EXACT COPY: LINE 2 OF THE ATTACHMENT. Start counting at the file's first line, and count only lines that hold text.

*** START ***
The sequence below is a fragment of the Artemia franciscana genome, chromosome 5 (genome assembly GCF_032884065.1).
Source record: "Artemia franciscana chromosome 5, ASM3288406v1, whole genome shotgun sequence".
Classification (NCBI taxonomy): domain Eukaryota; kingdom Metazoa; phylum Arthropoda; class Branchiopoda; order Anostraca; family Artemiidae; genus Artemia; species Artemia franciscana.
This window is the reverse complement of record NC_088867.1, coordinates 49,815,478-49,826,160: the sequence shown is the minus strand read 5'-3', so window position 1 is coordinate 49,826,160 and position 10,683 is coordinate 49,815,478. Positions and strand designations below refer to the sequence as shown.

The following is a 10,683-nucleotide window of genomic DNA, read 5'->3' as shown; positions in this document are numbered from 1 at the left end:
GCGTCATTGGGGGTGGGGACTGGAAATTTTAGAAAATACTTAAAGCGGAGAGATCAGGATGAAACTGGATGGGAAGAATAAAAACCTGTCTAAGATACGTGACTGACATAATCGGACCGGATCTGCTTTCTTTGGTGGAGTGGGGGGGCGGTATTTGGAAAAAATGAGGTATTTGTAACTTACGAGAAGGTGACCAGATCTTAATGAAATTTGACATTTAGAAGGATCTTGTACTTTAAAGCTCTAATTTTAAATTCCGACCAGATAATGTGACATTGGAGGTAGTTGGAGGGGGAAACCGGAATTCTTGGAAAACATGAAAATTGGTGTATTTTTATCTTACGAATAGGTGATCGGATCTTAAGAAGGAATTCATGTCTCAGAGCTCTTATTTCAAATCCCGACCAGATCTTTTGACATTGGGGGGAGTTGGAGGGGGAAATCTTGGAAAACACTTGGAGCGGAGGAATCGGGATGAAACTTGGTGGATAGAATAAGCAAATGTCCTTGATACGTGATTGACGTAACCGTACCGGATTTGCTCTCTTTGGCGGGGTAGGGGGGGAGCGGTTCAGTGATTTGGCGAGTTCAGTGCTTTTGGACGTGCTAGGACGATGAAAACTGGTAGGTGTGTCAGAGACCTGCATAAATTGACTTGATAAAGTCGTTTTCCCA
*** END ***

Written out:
Source record: "Artemia franciscana chromosome 5, ASM3288406v1, whole genome shotgun sequence".